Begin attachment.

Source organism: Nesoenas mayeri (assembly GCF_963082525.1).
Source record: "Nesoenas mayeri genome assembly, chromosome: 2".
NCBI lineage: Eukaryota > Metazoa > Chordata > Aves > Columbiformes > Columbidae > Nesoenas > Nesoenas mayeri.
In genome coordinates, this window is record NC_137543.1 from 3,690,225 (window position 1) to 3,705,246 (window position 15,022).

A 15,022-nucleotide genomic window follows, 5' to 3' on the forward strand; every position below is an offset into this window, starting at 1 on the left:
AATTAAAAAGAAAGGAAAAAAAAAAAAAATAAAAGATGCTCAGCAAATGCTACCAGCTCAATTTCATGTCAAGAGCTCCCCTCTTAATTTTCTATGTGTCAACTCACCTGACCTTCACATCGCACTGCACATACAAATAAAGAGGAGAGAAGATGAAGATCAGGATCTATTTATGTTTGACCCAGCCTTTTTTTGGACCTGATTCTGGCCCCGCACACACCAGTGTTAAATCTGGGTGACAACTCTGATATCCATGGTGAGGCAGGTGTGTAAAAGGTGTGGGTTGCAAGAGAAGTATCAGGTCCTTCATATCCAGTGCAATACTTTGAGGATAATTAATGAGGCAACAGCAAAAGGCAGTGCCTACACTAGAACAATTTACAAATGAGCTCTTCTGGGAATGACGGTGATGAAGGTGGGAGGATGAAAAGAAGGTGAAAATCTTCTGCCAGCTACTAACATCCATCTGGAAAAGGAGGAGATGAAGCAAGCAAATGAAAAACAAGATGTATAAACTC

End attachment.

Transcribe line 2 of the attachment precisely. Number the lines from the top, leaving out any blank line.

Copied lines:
Source record: "Nesoenas mayeri genome assembly, chromosome: 2".